Many of us already know that meditation works, but lack the time to cultivate a regular practice.
Yet, maybe what we need instead of some extra time is just a steady routine of healthy habits, to experience the many benefits meditation can have in our life.
One of the keys to making it happen may be as simple as meditating first thing in the morning.
Even if it's just for a couple of minutes.
Morning meditation piles up the pros. It can set the tone for our day, and help us start the day with gratitude;
And of course, by sitting in the morning, you make it more likely that it will happen.
One of the main benefits of meditating first thing in the morning, is that it sets the tone for the day.
After a sit, we usually feel more centered and present, calmer and more energized. We feel more confident about tackling the day from a place of deep grounding.
All the more so if we couple it with a spiritual practice of gratitude and intentionality.
Getting up early in the morning is good for us, and meditating makes it even better.
Starting the Day With a Win
Morning meditation can also become what author and habit expert James Clear refers to as a “decisive moment” :
“Every day, there are a handful of moments that deliver an outsized impact. I refer to these little choices as “decisive moments”...these choices are a fork in the road".
Meditating is such a decisive moment. Starting the day with meditation creates a well-being and a positive momentum that becomes a solid foundation for further positive decisions in your day.
When we meditate first thing in the morning, we have the satisfaction of knowing that we did it. Life is is full of events and obligations, often unpredictable: drinks with colleagues, meetings that takes longer than planned, yoga class, traffic jams, family care…
No matter what life stage you’re in, your day can easily cascade from event to task, and before you know it, it is way too late at night to even think about meditation.
So if you sit before the movement of life starts taking over you, you’re sure to have had your meditation in for the day.
Not only is this good for the regularity of your practice, It also brings a sense of satisfaction, of accomplishment. And this will help make better decisions during the day.
The wisdom of Morning Jewish Meditation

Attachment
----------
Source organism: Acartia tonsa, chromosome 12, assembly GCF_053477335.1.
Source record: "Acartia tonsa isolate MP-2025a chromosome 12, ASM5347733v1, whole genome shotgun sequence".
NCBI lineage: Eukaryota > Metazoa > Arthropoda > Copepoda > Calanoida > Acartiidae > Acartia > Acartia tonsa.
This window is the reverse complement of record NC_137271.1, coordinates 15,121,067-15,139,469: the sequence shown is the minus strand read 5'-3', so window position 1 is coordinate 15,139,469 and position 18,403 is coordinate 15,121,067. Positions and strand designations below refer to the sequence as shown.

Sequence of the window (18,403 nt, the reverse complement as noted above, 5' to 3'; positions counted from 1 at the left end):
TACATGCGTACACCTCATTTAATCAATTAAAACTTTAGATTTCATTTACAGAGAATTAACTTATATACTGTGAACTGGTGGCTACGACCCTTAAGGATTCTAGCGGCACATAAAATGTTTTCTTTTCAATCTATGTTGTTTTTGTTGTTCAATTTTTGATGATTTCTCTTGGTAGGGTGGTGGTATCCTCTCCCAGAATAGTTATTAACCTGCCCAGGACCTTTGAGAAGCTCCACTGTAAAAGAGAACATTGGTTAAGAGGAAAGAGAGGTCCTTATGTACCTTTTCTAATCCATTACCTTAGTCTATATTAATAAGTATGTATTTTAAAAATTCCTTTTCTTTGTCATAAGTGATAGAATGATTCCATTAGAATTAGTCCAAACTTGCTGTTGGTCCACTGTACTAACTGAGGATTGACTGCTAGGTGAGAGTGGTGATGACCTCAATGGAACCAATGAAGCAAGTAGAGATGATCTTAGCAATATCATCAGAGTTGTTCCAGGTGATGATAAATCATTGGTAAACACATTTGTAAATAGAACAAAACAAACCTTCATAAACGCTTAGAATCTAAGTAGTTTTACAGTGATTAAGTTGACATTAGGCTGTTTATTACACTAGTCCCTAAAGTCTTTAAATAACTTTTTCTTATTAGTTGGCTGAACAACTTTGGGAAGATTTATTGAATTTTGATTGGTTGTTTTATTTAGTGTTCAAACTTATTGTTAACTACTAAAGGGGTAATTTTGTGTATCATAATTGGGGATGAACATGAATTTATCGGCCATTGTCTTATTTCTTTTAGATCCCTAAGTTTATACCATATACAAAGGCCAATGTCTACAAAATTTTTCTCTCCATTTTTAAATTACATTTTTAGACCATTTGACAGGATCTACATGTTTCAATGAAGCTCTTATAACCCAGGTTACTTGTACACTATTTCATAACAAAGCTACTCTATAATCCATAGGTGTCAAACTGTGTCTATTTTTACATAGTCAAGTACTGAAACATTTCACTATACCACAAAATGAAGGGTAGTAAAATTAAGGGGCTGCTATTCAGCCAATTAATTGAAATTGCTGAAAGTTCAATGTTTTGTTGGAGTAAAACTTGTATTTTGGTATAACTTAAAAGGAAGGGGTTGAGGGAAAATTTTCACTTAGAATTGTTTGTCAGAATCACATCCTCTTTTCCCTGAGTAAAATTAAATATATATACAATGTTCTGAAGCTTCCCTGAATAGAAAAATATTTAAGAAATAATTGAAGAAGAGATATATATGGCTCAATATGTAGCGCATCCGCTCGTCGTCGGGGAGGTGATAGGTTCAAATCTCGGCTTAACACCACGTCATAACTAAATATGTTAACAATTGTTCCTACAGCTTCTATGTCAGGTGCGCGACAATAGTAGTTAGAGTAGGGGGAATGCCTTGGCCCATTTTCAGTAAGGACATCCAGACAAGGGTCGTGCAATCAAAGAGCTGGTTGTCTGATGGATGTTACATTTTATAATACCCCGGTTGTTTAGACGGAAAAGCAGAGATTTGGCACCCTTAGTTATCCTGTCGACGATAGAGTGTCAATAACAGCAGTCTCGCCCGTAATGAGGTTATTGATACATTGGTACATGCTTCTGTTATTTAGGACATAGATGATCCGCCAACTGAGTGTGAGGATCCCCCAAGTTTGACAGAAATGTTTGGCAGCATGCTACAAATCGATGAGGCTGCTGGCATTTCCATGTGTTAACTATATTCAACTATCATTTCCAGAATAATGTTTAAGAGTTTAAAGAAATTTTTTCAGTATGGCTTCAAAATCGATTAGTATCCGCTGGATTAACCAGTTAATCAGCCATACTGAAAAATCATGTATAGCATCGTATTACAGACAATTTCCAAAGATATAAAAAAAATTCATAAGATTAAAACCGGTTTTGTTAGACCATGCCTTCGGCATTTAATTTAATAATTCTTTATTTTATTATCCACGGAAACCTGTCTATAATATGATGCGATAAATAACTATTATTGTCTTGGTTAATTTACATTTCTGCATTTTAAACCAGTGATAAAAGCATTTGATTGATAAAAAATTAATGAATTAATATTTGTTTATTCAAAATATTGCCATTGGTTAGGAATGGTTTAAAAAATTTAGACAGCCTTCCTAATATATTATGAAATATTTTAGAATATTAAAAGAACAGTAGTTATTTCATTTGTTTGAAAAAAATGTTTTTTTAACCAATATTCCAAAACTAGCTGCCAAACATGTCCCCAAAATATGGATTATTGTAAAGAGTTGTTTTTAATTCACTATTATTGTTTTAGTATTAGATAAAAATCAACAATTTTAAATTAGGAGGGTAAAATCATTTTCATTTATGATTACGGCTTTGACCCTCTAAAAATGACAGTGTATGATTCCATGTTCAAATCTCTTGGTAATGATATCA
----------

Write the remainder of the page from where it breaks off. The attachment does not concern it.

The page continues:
In the Jewish spiritual tradition, contemplative practice often works together with prayer, and intention setting (kavanah).
While the word “prayer” may sometimes seem far removed from our twenty-first centuries daily lives, the working principles of various Jewish prayers- hodaya (gratitude), bakasha (request), hallel (praise), can be found in many contemporary positive psychology and mindfulness practices.
“Gratitude lists”, for example, require opening our eyes to wonder again at the familiar, appreciating being alive, daring to ask for help, or connecting to a higher power to receive the strength we need.
When I sit with students in the morning, we always start with the prayer “Modeh Ani”, ‘grateful I am”, a very short statement of gratitude.
In just a few words, as we say ‘modeh ani’, we acknowledge that we are alive this morning too. We recognizethat we don’t take being alivet for granted.
We connect to the compassion and trust that life has for us and in us. It feels so good to start the day by giving ourselves permission to just receive.
After the meditation, we close with words of intention for the day. When we walk into our usual routine filled with calm presence, gratitude, clarity and intentionality, the quality of our daily experience is on another level.
Building strong habits
Meditation practice flourishes on regularity.
It is important to repeat our practice every day, even if it is just for a few minutes. It is not about being perfect, it is about showing up!
I have found that meditating in the morning makes it easier to sit everyday.
One of the reasons for this is that we tend to have a stable morning routine (getting up, bathroom, brushing teeth, tea/coffee, etc.
Adding an element to a stable routine is likely to make it last, and to turn it into a habit before we know it.
Likewise, if you have a morning prayer practice, it is easier to add meditation to it.
This is because you already have a habit of pausing and doing something in the morning that is not geared just towards bodily care or needs or other practical organizational tasks.
Lastly, one of the recommendations you will often hear is that it is much better to sit regularly with a group under the guidance of a teacher.
Paradoxically, doing it in the morning is often easier, as our evenings tend to be packed with activities. Somehow, it is easier to find the time before 9 am than after 5 pm.
This is how we slowly integrate the Art of Presence, and train our systems to cultivate midot (character traits) of compassion, patience and generosity.
Joy and appreciation for life can come from something as simple as coming back to our meditation cushion every morning. This can make our lives, and the lives those around us so much better.
Try it, and see for yourself!